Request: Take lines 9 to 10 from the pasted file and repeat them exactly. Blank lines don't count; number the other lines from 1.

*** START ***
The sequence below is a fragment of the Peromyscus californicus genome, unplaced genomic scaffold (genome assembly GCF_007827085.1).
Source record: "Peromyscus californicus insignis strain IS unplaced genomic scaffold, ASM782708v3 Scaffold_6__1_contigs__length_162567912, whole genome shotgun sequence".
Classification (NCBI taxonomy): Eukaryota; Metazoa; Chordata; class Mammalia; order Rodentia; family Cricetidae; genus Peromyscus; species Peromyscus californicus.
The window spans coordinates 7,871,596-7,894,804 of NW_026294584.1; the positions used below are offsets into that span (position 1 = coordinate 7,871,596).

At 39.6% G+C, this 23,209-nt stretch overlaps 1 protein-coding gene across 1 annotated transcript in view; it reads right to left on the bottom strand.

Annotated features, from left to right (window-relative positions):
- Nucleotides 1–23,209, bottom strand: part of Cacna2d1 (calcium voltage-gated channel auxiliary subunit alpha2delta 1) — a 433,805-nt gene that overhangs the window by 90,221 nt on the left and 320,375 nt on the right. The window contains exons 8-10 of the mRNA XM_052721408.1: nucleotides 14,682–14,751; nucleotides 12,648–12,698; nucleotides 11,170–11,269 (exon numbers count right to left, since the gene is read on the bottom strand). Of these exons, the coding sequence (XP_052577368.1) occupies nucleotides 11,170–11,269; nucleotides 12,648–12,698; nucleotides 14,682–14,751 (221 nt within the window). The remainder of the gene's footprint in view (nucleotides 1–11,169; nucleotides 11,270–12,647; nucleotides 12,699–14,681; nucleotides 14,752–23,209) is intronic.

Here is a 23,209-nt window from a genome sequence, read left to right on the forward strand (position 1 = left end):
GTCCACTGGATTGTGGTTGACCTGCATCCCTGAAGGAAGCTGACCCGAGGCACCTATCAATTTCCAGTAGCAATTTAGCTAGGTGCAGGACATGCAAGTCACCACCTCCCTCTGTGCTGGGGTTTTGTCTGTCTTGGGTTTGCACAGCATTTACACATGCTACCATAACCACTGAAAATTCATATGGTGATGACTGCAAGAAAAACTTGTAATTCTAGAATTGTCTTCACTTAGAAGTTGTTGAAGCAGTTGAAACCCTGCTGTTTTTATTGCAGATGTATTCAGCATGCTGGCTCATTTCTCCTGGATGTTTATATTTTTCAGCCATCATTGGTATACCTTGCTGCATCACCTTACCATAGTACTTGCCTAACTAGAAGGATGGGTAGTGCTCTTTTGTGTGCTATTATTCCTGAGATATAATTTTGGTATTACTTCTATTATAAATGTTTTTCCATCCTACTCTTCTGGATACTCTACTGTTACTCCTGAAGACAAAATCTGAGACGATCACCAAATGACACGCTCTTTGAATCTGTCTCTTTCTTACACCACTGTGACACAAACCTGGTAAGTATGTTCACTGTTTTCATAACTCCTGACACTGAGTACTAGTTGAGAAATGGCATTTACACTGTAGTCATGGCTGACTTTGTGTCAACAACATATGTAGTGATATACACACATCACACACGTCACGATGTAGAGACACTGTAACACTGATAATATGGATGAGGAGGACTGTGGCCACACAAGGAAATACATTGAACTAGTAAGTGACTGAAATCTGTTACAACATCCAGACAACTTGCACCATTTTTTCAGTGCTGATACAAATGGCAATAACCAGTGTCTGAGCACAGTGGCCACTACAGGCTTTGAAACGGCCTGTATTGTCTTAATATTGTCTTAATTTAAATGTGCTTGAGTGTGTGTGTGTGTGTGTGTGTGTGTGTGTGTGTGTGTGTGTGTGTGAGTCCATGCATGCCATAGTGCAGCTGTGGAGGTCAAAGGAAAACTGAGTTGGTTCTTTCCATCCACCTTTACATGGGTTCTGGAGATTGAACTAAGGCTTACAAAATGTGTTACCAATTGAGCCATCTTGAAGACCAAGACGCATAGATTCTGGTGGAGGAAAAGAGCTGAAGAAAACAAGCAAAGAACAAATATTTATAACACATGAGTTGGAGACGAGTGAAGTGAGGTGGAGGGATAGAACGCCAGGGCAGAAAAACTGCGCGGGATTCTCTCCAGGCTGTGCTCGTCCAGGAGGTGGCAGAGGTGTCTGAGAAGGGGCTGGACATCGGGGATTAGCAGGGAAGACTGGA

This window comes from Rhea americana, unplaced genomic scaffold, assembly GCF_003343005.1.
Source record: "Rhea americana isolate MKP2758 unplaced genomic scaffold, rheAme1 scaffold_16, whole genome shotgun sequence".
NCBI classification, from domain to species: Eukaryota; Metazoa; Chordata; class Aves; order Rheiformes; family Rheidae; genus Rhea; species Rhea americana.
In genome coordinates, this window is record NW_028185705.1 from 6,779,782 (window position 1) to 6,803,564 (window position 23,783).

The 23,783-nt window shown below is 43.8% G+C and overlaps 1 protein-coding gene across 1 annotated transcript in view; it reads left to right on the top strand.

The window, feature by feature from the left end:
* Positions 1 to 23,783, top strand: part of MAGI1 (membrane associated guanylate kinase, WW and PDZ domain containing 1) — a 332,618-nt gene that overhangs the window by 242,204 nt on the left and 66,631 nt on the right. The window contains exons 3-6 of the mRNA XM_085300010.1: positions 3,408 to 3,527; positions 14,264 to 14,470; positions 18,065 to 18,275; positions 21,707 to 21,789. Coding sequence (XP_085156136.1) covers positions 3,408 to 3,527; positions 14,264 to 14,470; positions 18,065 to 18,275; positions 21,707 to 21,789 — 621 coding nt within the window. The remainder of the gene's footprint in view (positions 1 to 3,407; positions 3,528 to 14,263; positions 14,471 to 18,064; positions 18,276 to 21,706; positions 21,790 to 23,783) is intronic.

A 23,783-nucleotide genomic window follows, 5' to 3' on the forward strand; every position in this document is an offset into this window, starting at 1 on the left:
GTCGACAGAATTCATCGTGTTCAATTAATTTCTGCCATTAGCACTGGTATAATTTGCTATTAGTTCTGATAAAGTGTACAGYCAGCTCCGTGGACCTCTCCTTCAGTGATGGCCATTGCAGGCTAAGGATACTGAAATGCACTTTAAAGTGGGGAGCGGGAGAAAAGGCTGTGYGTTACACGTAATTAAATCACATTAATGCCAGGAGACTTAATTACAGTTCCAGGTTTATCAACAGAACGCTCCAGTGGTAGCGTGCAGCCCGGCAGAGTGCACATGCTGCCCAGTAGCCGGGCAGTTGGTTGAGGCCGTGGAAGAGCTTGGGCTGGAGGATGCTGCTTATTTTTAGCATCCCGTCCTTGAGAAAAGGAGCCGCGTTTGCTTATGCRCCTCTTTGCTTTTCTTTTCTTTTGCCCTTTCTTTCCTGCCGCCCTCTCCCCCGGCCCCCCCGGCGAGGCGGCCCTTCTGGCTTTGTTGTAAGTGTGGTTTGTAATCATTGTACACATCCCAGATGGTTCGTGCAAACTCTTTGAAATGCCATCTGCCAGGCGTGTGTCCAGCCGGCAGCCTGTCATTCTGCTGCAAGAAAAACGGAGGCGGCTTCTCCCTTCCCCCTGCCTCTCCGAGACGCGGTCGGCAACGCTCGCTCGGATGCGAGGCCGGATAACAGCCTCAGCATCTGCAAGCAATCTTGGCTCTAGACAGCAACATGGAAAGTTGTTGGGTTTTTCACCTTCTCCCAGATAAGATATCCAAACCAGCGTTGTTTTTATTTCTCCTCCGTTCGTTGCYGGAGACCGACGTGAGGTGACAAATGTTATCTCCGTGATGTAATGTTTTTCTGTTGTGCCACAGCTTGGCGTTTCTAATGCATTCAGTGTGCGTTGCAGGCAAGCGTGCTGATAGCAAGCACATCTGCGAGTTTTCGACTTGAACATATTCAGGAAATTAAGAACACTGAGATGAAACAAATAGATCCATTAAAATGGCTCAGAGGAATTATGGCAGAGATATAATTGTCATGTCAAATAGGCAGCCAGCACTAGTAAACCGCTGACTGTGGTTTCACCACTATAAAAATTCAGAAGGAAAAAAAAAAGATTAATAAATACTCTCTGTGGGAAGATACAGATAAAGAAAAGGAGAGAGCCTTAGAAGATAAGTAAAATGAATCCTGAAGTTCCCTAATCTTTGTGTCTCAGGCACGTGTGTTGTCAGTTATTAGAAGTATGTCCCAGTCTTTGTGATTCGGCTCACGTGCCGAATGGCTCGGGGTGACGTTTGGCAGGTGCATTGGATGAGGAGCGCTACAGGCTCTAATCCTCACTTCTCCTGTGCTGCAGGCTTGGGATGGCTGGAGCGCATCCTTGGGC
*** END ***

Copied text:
GTCCACTGGATTGTGGTTGACCTGCATCCCTGAAGGAAGCTGACCCGAGGCACCTATCAATTTCCAGTAGCAATTTAGCTAGGTGCAGGACATGCAAGTCACCACCTCCCTCTGTGCTGGGGTTTTGTCTGTCTTGGGTTTGCACAGCATTTACACATGCTACCATAACCACTGAAAATTCATATGGTGATGACTGCAAGAAAAACTTGTAATTCTAGAATTGTCTTCACTTAGAAGTTGTTGAAGCAGTTGAAACCCTGCTGTTTTTATTGCAGATGTATTCAGCATGCTGGCTCATTTCTCCTGGATGTTTATATTTTTCAGCCATCATTGGTATACCTTGCTGCATCACCTTACCATAGTACTTGCCTAACTAGAAGGATGGGTAGTGCTCTTTTGTGTGCTATTATTCCTGAGATATAATTTTGGTATTACTTCTATTATAAATGTTTTTCCATCCTACTCTTCTGGATACTCTACTGTTACTCCTGAAGACAAAATCTGAGACGATCACCAAATGACACGCTCTTTGAATCTGTCTCTTTCTTACACCACTGTGACACAAACCTGGTAAGTATGTTCACTGTTTTCATAACTCCTGACACTGAGTACTAGTTGAGAAATGGCATTTACACTGTAGTCATGGCTGACTTTGTGTCAACAACATATGTAGTGATATACACACATCACACACGTCACGATGTAGAGACACTGTAACACTGATAATATGGATGAGGAGGACTGTGGCCACACAAGGAAATACATTGAACTAGTAAGTGACTGAAATCTGTTACAACATCCAGACAACTTGCACCATTTTTTCAGTGCTGATACAAATGGCAATAACCAGTGTCTGAGCACAGTGGCCACTACAGGCTTTGAAACGGCCTGTATTGTCTTAATATTGTCTTAATTTAAATGTGCTTGAGTGTGTGTGTGTGTGTGTGTGTGTGTGTGTGTGTGTGTGTGTGTGTGAGTCCATGCATGCCATAGTGCAGCTGTGGAGGTCAAAGGAAAACTGAGTTGGTTCTTTCCATCCACCTTTACATGGGTTCTGGAGATTGAACTAAGGCTTACAAAATGTGTTACCAATTGAGCCATCTTGAAGACCAAGACGCATAGATTCTGGTGGAGGAAAAGAGCTGAAGAAAACAAGCAAAGAACAAATATTTATAACACATGAGTTGGAGACGAGTGAAGTGAGGTGGAGGGATAGAACGCCAGGGCAGAAAAACTGCGCGGGATTCTCTCCAGGCTGTGCTCGTCCAGGAGGTGGCAGAGGTGTCTGAGAAGGGGCTGGACATCGGGGATTAGCAGGGAAGACTGGA

This window comes from Rhea americana, unplaced genomic scaffold, assembly GCF_003343005.1.